Artificial Intelligence Detects New Technosignature Signals of Interest

Cloud computing

In a new paper published in the journal Nature Astronomy, astronomers with Breakthrough Listen Initiative — the largest ever scientific research program aimed at finding evidence of alien civilizations — present a new machine learning-based method that they apply to more than 480 hours of data from the Robert C. Byrd Green Bank Telescope, observing 820 nearby stars. The method analyzed 115 million snippets of data, from which it identified around 3 million signals of interest. The authors then inspected the 20,515 signals and they identified 8 previously undetected signals of interest, although follow-up observations of these targets have not re-detected them.

cloud computing An artist’s impression of the Robert C. Byrd Green Bank Telescope receiving signals from space. Image credit: Danielle Futselaar / Breakthrough Listen.

An artist’s impression of the Robert C. Byrd Green Bank Telescope receiving signals from space. Image credit: Danielle Futselaar / Breakthrough Listen.

“The key issue with any technosignature search is looking through this huge haystack of signals to find the needle that might be a transmission from an alien world,” said Dr. Steve Croft, an astrophysicist at the University of California, Berkeley and a member of the Breakthrough Listen team.

“The vast majority of the signals detected by our telescopes originate from our own technology — GPS satellites, mobile phones, and the like.”

“Our algorithm gives us a more effective way to filter the haystack and find signals that have the characteristics we expect from technosignatures.”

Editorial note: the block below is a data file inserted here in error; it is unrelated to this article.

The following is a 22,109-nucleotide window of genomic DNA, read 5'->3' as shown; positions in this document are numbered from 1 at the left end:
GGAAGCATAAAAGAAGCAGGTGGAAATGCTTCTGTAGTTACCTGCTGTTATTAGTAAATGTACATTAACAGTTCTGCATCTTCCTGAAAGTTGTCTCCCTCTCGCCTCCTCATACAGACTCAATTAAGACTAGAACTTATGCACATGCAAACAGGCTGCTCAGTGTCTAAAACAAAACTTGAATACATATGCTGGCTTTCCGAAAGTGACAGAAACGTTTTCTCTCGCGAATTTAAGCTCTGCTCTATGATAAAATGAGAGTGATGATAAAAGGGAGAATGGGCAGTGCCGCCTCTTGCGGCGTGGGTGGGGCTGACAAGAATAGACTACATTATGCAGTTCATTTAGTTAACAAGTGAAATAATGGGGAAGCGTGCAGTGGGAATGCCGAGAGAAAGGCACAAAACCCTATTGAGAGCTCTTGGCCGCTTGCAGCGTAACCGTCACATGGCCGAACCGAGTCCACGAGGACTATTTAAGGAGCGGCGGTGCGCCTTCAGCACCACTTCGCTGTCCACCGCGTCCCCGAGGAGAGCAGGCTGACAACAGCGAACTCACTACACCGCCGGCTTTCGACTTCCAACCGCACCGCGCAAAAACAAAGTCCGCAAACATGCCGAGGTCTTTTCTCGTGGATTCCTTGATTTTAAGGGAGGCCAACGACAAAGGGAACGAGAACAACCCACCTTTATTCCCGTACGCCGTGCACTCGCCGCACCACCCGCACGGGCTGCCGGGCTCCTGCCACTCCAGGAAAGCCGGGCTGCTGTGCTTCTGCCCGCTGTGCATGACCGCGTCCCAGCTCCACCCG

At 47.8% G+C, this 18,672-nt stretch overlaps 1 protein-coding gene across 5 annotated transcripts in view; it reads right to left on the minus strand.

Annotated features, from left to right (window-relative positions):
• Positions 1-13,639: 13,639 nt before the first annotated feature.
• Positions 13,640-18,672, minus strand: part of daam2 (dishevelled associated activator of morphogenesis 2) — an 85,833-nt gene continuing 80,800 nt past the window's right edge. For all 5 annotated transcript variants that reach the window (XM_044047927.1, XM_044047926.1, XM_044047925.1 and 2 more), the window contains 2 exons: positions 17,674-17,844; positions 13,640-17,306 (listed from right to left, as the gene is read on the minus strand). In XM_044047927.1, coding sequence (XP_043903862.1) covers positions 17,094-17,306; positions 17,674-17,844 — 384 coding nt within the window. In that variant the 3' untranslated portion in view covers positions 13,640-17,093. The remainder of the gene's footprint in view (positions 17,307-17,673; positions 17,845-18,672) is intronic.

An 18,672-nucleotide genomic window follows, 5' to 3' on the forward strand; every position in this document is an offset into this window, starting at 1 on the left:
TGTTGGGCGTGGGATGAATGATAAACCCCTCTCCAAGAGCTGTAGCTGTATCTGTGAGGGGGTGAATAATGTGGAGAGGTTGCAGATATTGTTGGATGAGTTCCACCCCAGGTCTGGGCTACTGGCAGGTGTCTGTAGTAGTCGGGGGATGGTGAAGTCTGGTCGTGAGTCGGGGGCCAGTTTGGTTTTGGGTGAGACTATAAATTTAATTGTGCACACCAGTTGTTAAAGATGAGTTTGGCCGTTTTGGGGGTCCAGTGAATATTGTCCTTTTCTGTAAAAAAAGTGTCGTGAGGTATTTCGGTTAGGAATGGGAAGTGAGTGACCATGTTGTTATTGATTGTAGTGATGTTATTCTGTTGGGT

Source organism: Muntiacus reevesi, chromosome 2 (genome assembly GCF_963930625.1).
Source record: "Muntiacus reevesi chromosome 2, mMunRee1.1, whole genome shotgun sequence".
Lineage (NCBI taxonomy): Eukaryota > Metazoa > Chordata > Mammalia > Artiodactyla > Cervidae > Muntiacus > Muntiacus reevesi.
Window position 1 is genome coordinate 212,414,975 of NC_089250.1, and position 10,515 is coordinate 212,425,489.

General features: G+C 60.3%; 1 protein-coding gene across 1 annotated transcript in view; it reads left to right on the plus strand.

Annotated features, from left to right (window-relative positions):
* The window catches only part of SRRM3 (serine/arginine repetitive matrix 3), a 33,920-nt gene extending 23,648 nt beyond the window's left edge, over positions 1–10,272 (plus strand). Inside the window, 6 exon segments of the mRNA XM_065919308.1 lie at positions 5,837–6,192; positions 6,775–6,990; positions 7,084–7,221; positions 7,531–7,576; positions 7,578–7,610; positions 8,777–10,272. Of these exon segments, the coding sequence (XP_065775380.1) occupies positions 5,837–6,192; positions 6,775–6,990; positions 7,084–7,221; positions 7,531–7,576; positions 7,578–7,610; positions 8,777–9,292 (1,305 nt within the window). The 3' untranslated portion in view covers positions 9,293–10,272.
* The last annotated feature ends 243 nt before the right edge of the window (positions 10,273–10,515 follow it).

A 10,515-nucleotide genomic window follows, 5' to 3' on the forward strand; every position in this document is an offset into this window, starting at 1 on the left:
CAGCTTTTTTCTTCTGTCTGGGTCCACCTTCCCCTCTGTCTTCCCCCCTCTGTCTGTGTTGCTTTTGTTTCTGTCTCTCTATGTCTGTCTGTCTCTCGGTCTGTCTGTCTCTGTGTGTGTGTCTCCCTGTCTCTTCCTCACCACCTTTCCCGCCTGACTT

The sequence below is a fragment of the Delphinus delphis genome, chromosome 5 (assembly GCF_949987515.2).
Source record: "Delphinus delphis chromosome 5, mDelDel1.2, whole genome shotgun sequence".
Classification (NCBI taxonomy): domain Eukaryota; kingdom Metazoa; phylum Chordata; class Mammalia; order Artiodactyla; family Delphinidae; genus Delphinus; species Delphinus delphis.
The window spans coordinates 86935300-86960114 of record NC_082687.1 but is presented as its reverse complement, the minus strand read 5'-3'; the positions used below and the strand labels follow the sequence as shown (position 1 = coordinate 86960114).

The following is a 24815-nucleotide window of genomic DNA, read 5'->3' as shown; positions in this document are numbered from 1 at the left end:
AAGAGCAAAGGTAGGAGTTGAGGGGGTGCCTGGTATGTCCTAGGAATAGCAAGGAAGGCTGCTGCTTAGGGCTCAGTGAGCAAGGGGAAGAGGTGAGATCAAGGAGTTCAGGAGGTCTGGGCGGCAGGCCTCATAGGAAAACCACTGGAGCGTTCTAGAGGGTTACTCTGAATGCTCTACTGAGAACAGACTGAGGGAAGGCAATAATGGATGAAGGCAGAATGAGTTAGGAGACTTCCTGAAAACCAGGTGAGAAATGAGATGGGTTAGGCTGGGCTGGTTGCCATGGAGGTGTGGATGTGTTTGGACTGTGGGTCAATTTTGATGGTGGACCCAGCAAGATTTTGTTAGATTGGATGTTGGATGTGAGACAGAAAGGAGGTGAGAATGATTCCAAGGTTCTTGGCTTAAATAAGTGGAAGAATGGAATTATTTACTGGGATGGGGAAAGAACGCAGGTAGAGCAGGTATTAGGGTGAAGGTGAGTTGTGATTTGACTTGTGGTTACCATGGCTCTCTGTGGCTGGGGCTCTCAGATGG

Classical technosignature algorithms compare scans where the telescope is pointed at a target point on the sky with scans where the telescope moves to a nearby position, in order to identify signals that may be coming from only that specific point.

These techniques are highly effective. For example, they can successfully identify the Voyager 1 space probe, at a distance of 20 billion km, in observations with the Green Bank Telescope.

But these algorithms struggle in crowded regions of the radio spectrum, where the challenge is akin to listening for a whisper in a crowded room.

The process developed by the team inserts simulated signals into real data, and trains an artificial intelligence algorithm known as an autoencoder to learn their fundamental properties.

The output from this process is fed into a second algorithm known as a random forest classifier, which learns to distinguish the candidate signals from the noisy background.

“In 2021, our classical algorithms uncovered a signal of interest, denoted BLC1, in data from the Parkes telescope,” said Breakthrough Listen’s principal investigator Dr. Andrew Siemion, an astronomer at the University of California, Berkeley.

“The new algorithm is even more effective in finding signals like this.”

“Any technosignature candidate needs to be confirmed, however, and when we looked at these targets again with the Green Bank Telescope, the signals did not reappear.”

“But by applying this new technique to even larger datasets, we can more effectively identify technosignature candidates, and hopefully eventually even a confirmed technosignature.”

“These results dramatically illustrate the power of applying modern machine learning and computer vision methods to data challenges in astronomy, resulting in both new detections and higher performance,” said Dr. Cherry Ng, an astronomer at the French National Center for Scientific Research.

“Application of these techniques at scale will be transformational for radio technosignature science.”


P.X. Ma et al. A deep-learning search for technosignatures from 820 nearby stars. Nat Astron, published online January 30, 2023; doi: 10.1038/s41550-022-01872-z

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